There is a classification for those who have degenerative conditions called ‘the Others’ but no one ever shows up. I have not been able to get a classification in over two years of asking. So I go with the partial quad classification I have, when the one classifier told me, “Don’t tell them you aren’t an SCI, or they will come up with a reason not to classify you.” I was going to wear a t-shirt stating, “Lack of nerve signals IS a spinal cord injury!” But I am not doing this for them, I am doing this for me, for Sharon, for Jane, for Collette, for Victor, for Dawn, for Yanub, for Tammy, for Fridawrites, for Lene, for Wendryn and for anyone who comes here, able bodied, impaired, degenerative, terminal or otherwise. For every person who has been chained in the mind or body and challenged it. Racing, challenges and goals are personal. BC wheelchair sports & the organizers & society forgot that.
I don’t really want my name recorded in the list of who races. I just want them to know that there was a woman who had autonomic failure, dramatic nerve function damage, who couldn’t sweat and who was ill in bed the day before and came out to RACE anyway. Because that is what participation is about right?
Participation isn’t supposed to be about the most elite, or those who try to be the most elite, it is supposed to be about including people. I have believed in inclusive sports and I have believe in inclusive goals and trying. I have learned that painting, that gardening, that getting out of bed so many times a week can all be ways to challenge ourselves just as much as rock climbing, dance or yes, doing a 10K. Last year Collette did FAR, FAR longer for Cancer, raising $2,000. That makes me smile. And later this year (if alive) I will be out, in my racing wheelchair or if I am too weak in my POWER wheelchair doing the Terry Fox 5K/10K. Because I am NOT a survivor.
I WILL die, and it may be tomorrow, and if it is not tomorrow, it will likely be soon. Yet, I have no intention, no matter how terrified I am to die tomorrow, to give up even one hour of one day. Because every day I live is MY day, no matter the pain I suffer.
And if someone out there who has accepted themselves into a bed and a room hears or reads that a woman sort of like them, went out and did something, something they would NEVER consider doing. And by reading that they are NOT suicidal but they might decide to go out 25 feet from their room and look at the flowers, then I did it right. Because that person is now part of society, they are included, they are participating.
I am scared. Before medical operations, even though they say that very few people die I still get terror while waiting, and before they put me out. And when my partner and my own mind are saying that I have a decent chance, maybe greater than 50% chance of dying a few hours after the race....yeah, that is vomit level of terrifying.
I am racing tomorrow not for me. Because if I finish….I won’t know how I did it except for that like in the grand tradition of Canadian military I am too stupid to know the word “retreat.” If I do 1 km, I have done one kilometer and I have tried. I did the race, I just didn’t finish. If I do five km, the same thing. What I am trying to do is demonstrate that the greatest limitation we face is ourselves and the box that we and society build in our minds, in my mind. This is going to be, I believe, my last chance to do this race: The Times Colonist 10K 2009. I have no envisioned future beyond tomorrow midday. I simply don’t know if I will be in such condition I will be taken to hospital, or if I will go home and have a fever spike and die there, or if I will just suffer in pain. I can't imagine a future.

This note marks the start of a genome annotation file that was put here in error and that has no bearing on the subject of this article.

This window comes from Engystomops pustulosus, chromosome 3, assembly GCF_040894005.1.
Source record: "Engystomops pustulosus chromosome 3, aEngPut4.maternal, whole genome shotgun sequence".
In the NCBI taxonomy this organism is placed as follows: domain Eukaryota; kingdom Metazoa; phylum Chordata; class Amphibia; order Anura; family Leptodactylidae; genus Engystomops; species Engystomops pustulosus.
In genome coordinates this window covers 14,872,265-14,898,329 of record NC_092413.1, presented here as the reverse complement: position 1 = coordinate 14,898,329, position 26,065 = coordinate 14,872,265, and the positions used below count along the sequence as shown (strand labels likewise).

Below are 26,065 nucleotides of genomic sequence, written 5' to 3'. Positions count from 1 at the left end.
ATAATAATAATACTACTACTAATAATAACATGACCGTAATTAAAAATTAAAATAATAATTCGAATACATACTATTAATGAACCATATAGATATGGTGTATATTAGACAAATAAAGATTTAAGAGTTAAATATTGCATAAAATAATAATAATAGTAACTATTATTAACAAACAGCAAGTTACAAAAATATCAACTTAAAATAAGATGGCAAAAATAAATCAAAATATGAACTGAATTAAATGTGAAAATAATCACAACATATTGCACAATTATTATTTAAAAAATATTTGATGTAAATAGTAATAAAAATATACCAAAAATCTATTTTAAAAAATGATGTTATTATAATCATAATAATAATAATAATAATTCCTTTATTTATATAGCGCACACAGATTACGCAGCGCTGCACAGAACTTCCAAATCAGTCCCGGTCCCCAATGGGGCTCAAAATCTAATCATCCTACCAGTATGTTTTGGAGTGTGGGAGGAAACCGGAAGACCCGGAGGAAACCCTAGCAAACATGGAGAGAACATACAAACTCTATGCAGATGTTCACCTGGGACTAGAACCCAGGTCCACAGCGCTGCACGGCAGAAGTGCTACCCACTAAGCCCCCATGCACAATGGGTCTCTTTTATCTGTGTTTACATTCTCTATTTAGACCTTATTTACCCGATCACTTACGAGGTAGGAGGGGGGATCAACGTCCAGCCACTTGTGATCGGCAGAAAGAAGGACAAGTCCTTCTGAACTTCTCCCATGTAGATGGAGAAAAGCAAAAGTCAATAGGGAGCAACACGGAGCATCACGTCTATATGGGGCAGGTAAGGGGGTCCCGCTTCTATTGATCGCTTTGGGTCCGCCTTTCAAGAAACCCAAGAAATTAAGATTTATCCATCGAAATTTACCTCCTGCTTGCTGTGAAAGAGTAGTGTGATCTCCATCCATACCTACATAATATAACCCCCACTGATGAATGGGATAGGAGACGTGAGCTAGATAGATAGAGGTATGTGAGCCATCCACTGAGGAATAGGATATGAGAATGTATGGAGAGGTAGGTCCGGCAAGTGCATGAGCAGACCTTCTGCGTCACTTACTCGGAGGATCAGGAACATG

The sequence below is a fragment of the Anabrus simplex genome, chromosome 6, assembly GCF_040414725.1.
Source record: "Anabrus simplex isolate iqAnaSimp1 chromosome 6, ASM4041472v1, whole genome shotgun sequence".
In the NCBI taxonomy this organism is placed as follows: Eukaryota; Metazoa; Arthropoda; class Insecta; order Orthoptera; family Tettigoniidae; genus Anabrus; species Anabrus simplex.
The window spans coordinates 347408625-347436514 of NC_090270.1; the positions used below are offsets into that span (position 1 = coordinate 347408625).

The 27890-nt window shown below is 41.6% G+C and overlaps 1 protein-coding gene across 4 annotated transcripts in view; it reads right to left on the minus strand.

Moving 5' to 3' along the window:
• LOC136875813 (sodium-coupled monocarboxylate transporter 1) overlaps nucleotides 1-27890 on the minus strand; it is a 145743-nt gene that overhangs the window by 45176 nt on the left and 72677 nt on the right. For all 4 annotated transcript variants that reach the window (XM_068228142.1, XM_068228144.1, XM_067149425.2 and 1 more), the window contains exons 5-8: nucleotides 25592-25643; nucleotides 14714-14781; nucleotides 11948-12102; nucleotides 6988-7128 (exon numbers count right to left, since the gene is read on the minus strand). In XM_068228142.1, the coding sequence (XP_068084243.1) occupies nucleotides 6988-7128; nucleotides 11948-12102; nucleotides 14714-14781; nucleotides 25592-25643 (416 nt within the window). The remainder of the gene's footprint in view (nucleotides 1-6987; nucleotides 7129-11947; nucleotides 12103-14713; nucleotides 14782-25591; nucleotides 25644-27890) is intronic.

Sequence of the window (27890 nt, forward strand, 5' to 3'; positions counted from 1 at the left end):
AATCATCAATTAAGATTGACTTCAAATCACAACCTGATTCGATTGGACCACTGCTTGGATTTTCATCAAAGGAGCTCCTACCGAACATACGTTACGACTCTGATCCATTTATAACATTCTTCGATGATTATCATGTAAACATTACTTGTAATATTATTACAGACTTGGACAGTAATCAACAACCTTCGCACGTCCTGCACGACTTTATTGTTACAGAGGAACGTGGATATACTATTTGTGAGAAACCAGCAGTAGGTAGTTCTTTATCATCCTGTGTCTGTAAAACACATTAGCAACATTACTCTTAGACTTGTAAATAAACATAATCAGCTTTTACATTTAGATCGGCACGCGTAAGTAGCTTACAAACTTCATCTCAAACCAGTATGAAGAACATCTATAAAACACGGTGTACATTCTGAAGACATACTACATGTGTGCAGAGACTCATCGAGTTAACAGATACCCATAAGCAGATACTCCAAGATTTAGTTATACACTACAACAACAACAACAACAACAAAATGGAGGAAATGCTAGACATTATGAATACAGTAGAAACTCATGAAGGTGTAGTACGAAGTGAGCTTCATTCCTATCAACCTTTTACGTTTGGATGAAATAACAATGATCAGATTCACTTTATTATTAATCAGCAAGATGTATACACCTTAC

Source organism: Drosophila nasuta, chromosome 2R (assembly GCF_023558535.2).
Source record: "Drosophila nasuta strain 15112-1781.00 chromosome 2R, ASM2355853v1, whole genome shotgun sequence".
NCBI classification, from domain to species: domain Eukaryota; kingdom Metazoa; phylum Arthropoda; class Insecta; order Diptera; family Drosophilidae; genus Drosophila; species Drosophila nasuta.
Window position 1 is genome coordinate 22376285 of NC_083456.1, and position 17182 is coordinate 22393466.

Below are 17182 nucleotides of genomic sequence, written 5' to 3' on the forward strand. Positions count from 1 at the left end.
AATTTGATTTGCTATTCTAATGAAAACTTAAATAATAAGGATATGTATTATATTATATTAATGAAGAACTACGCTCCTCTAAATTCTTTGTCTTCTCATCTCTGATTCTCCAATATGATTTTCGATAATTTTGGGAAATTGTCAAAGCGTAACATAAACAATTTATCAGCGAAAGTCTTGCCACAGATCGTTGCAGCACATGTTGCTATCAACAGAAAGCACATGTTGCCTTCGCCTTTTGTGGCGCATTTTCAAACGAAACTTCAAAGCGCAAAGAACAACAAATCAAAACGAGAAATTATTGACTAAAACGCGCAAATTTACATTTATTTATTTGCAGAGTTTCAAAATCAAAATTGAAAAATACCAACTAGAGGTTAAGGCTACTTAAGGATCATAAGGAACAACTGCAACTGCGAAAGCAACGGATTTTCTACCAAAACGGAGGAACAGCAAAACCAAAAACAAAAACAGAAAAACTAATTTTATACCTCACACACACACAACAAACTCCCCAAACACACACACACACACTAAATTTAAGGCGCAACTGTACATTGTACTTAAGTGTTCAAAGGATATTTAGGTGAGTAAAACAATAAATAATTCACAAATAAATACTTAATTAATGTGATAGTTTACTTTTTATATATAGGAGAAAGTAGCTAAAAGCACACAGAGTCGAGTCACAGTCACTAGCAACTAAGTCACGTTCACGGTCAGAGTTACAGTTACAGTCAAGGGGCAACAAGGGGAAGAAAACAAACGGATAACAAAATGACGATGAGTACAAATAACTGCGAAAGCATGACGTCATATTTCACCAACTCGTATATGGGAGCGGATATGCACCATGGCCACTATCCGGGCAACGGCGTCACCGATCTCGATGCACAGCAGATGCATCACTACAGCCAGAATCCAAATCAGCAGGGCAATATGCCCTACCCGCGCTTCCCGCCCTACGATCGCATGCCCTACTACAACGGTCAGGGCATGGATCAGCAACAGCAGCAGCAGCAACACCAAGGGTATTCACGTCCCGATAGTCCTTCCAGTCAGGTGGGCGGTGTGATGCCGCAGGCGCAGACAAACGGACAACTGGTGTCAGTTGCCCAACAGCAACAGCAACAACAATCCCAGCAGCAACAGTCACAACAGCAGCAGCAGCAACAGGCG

Oh GOD will I suffer. I hope that the people won’t be able to see the muscles as they rip, and curl up under the skin. I will suffer as I race, and I will suffer later, as my body goes into shock or when my body loses control and I go into a fever while my body is overwhelmed with so many injuries. But it is my suffering.
I have always believed that choices should be made regardless of the consequences. That if something is right, then it is right and good. I believe that simply by showing up, by going through the start line, I am telling the organizers of the Times Colonist and every single person who watches the early start of the wheelchairs that I and thousands like me exist in this city alone. That I am going to participate, because I, like every person with an impairment is part of society. I am saying that if you are overweight or undertrained or smoke or whatever it is that keeps you back mentally, you CAN, with some training still do a 5K walk for cancer if you want because participation is about representing ALL people, all those at risk, all those who are affected (but you will PAY for it!). I am part of society, you are part of society, all of us.
Whatever it is you have said to yourself that you would do if only……. I will sacrifice my body to prove to you once and for all that if you believe, if you try, there is no ‘if only…’. There is only whether you show up to start. What happens after that, happens.
That is my twisted version of hope. And that is how I fly. I am chained, but I fly. Yes, I am in pain, constantly, so much that one person has changed their mind: they believe I will not die, that I will rather simply be in more pain than most humans can contemplate. I hope she is right.
Whether it is 25 steps, whether it is getting out of bed, whether it is standing up for your rights; you can fly, you just need to try.
10 hours ago